ATA backs electronic work diaries


The nation's peak trucking lobby wants voluntary electronic work diaries, but urges governments against linking them to IAP

September 14, 2009

The nation’s peak trucking lobby has backed the introduction of voluntary electronic work diaries for fatigue management but says regulators must not link them to the Intelligent Access Program (IAP).

Responding to the National Transport Commission’s (NTC) Electronic systems for heavy vehicle driver fatigue and speed compliance position paper, the Australian Trucking Association says trucking companies should be free to use their existing telematic systems to monitor fatigue management compliance.

If the proposed new diaries are linked to IAP then operators may be forced to replace their current systems because there are only four companies certified to install IAP hardware and software.

The ATA says IAP should only be used to track operators that repeatedly flout road laws.

"..IAP may be a useful tool for courts who [sic] have to deal with very serious repeat offenders, where a high risk of repeat offending and a severe risk potential exists," the ATA submission reads.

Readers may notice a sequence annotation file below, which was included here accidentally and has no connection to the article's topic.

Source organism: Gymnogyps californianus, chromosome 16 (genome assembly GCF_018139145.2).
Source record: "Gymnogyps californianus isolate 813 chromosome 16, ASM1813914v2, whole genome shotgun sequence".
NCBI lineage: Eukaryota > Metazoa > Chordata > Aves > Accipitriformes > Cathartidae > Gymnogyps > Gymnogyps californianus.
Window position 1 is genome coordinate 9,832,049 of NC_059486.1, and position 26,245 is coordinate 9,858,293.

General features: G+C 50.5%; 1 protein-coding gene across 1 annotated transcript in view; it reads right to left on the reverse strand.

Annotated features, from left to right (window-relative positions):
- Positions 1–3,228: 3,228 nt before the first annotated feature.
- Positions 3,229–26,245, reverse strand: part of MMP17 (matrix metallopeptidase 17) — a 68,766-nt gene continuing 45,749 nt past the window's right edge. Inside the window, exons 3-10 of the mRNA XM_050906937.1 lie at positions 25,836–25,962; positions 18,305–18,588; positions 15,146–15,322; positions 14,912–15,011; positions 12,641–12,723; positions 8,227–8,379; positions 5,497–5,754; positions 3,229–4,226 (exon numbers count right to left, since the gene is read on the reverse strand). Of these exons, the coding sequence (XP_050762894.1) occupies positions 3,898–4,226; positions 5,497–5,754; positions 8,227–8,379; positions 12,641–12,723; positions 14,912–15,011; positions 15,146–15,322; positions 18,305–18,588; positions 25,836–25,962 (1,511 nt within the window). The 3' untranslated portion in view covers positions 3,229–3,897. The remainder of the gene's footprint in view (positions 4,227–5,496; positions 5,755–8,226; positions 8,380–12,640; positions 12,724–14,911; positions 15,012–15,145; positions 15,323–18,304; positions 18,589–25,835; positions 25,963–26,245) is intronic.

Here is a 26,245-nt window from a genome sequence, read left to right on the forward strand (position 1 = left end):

The group has also backed the NTC’s preferred option for operators to have a choice between paper and electronic reporting, but the ATA says the new option must not be more onerous than existing standards.

This includes recognising the precision of electronic monitoring to ensure operators and drivers are not penalised for trivial offences.

Prior to the introduction of electronic diaries, the ATA argues that governments should reach an agreement on what constitutes "inconsequential technical breaches".

It says a driver who rests for 14 minutes and 52 seconds, for example, should not be fined for failing to take a15 minute rest as required under fatigue management provisions.

The recommendation echoes a proposal from the Tasmanian Department of Infrastructure, Energy and Resources (DIER) for national sanctions policy.

The DIER’s manager of vehicle operations, John Bessell, says electronic monitoring is capable of detecting a truck travelling 1km over the speed limit, meaning drivers may be slugged with fines on a regular basis unless minor offences are ignored.

"Low level breaches could come up on a regular basis," he says.

"At what point do you say that it [the incident] constitutes a serious breach?"

The NTC was tasked with looking at electronic work diaries earlier this year and asked to submit a policy proposal to the Australian Transport Council (ATC) based on industry feedback.

While the NTC says electronic monitoring will help cut operators’ administrative burden, moving away from paper-based reporting may be costly.

Under the NTC’s proposal, businesses will need to submit an application to the Fatigue Authorities Panel, which was set up assess advanced fatigue management (AFM) applications.

Operators will also need to pay an "independent technical expert" to assess their applications to the panel.

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